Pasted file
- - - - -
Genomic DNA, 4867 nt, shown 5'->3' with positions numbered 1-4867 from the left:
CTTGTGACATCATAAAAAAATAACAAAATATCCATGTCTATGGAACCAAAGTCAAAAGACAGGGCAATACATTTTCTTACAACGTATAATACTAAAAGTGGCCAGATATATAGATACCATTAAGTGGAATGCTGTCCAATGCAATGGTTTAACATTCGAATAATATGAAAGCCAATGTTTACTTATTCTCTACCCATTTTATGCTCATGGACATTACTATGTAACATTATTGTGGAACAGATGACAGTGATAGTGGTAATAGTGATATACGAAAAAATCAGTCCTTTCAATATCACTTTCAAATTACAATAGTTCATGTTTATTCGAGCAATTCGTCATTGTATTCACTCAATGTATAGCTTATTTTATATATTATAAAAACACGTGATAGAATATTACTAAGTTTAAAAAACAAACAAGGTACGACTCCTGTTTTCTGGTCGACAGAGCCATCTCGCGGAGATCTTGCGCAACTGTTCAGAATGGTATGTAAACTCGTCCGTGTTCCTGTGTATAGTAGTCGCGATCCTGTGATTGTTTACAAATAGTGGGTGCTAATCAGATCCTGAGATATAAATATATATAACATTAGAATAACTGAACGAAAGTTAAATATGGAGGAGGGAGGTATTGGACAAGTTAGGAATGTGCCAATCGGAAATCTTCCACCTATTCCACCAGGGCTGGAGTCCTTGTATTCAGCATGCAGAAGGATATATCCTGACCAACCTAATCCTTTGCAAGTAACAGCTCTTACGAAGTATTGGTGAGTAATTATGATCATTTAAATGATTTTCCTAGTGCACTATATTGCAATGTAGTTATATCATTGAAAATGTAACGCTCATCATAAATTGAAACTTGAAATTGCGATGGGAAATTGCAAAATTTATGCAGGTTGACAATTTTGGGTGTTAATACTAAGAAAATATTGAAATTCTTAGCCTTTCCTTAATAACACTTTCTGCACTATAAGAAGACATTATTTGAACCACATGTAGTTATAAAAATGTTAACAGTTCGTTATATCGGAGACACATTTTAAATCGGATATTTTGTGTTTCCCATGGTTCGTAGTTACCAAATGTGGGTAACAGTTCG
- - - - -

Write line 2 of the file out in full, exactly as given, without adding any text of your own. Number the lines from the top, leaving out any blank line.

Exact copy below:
CTTGTGACATCATAAAAAAATAACAAAATATCCATGTCTATGGAACCAAAGTCAAAAGACAGGGCAATACATTTTCTTACAACGTATAATACTAAAAGTGGCCAGATATATAGATACCATTAAGTGGAATGCTGTCCAATGCAATGGTTTAACATTCGAATAATATGAAAGCCAATGTTTACTTATTCTCTACCCATTTTATGCTCATGGACATTACTATGTAACATTATTGTGGAACAGATGACAGTGATAGTGGTAATAGTGATATACGAAAAAATCAGTCCTTTCAATATCACTTTCAAATTACAATAGTTCATGTTTATTCGAGCAATTCGTCATTGTATTCACTCAATGTATAGCTTATTTTATATATTATAAAAACACGTGATAGAATATTACTAAGTTTAAAAAACAAACAAGGTACGACTCCTGTTTTCTGGTCGACAGAGCCATCTCGCGGAGATCTTGCGCAACTGTTCAGAATGGTATGTAAACTCGTCCGTGTTCCTGTGTATAGTAGTCGCGATCCTGTGATTGTTTACAAATAGTGGGTGCTAATCAGATCCTGAGATATAAATATATATAACATTAGAATAACTGAACGAAAGTTAAATATGGAGGAGGGAGGTATTGGACAAGTTAGGAATGTGCCAATCGGAAATCTTCCACCTATTCCACCAGGGCTGGAGTCCTTGTATTCAGCATGCAGAAGGATATATCCTGACCAACCTAATCCTTTGCAAGTAACAGCTCTTACGAAGTATTGGTGAGTAATTATGATCATTTAAATGATTTTCCTAGTGCACTATATTGCAATGTAGTTATATCATTGAAAATGTAACGCTCATCATAAATTGAAACTTGAAATTGCGATGGGAAATTGCAAAATTTATGCAGGTTGACAATTTTGGGTGTTAATACTAAGAAAATATTGAAATTCTTAGCCTTTCCTTAATAACACTTTCTGCACTATAAGAAGACATTATTTGAACCACATGTAGTTATAAAAATGTTAACAGTTCGTTATATCGGAGACACATTTTAAATCGGATATTTTGTGTTTCCCATGGTTCGTAGTTACCAAATGTGGGTAACAGTTCG